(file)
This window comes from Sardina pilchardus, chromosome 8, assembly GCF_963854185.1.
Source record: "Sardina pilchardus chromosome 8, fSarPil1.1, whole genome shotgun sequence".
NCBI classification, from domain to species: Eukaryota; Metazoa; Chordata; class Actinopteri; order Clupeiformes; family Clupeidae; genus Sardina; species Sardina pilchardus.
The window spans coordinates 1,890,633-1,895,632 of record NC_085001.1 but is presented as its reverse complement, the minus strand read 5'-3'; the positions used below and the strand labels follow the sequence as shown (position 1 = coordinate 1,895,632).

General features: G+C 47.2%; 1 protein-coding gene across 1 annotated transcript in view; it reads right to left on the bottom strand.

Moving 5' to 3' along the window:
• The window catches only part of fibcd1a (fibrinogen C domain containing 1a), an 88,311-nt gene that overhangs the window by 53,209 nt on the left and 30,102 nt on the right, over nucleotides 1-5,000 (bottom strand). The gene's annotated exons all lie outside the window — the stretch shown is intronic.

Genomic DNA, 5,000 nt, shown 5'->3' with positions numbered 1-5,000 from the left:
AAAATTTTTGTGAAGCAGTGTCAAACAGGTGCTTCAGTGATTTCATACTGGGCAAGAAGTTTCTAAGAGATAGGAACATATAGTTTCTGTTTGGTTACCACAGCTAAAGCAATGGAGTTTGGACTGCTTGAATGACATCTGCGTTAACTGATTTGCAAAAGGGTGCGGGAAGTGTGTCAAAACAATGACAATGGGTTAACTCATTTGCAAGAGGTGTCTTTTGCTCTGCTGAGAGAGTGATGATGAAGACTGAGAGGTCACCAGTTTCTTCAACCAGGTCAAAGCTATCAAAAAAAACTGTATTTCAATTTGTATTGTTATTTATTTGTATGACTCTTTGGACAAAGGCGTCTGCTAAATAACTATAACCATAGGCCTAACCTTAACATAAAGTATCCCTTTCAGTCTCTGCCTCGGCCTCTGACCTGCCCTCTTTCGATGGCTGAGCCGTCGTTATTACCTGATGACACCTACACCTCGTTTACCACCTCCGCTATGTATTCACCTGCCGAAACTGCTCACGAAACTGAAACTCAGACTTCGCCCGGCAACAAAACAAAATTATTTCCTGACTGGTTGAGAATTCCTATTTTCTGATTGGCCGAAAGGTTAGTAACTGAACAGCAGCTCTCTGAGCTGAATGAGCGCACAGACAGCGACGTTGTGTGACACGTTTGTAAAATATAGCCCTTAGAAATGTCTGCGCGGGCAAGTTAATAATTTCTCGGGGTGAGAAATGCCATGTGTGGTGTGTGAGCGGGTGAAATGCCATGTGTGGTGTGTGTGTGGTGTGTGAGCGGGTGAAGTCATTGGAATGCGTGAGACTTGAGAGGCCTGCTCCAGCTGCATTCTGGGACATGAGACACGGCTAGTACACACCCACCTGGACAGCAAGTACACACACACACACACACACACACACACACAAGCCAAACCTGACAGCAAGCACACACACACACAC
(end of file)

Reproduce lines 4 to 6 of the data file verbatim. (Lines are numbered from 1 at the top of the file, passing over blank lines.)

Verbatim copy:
The window spans coordinates 1,890,633-1,895,632 of record NC_085001.1 but is presented as its reverse complement, the minus strand read 5'-3'; the positions used below and the strand labels follow the sequence as shown (position 1 = coordinate 1,895,632).

General features: G+C 47.2%; 1 protein-coding gene across 1 annotated transcript in view; it reads right to left on the bottom strand.

Moving 5' to 3' along the window: